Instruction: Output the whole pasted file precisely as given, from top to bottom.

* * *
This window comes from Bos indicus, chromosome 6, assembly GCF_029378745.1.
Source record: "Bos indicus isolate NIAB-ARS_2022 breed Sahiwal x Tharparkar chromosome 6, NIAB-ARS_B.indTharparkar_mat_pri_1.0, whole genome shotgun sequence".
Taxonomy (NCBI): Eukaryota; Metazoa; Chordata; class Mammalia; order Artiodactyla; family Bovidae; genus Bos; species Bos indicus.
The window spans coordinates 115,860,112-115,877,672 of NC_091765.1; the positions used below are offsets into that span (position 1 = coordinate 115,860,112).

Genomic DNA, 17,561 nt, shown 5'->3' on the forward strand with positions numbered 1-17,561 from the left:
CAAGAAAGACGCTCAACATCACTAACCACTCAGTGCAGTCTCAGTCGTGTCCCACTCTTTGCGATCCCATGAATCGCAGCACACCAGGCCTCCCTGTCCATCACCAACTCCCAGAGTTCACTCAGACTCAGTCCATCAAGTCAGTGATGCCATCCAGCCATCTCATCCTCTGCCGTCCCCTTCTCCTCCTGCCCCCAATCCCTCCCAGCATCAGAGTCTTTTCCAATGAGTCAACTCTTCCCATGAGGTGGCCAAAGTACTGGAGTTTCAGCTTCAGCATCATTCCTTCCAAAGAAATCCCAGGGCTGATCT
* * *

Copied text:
This window comes from Bos indicus, chromosome 6, assembly GCF_029378745.1.
Source record: "Bos indicus isolate NIAB-ARS_2022 breed Sahiwal x Tharparkar chromosome 6, NIAB-ARS_B.indTharparkar_mat_pri_1.0, whole genome shotgun sequence".
Taxonomy (NCBI): Eukaryota; Metazoa; Chordata; class Mammalia; order Artiodactyla; family Bovidae; genus Bos; species Bos indicus.
The window spans coordinates 115,860,112-115,877,672 of NC_091765.1; the positions used below are offsets into that span (position 1 = coordinate 115,860,112).

Genomic DNA, 17,561 nt, shown 5'->3' on the forward strand with positions numbered 1-17,561 from the left:
CAAGAAAGACGCTCAACATCACTAACCACTCAGTGCAGTCTCAGTCGTGTCCCACTCTTTGCGATCCCATGAATCGCAGCACACCAGGCCTCCCTGTCCATCACCAACTCCCAGAGTTCACTCAGACTCAGTCCATCAAGTCAGTGATGCCATCCAGCCATCTCATCCTCTGCCGTCCCCTTCTCCTCCTGCCCCCAATCCCTCCCAGCATCAGAGTCTTTTCCAATGAGTCAACTCTTCCCATGAGGTGGCCAAAGTACTGGAGTTTCAGCTTCAGCATCATTCCTTCCAAAGAAATCCCAGGGCTGATCT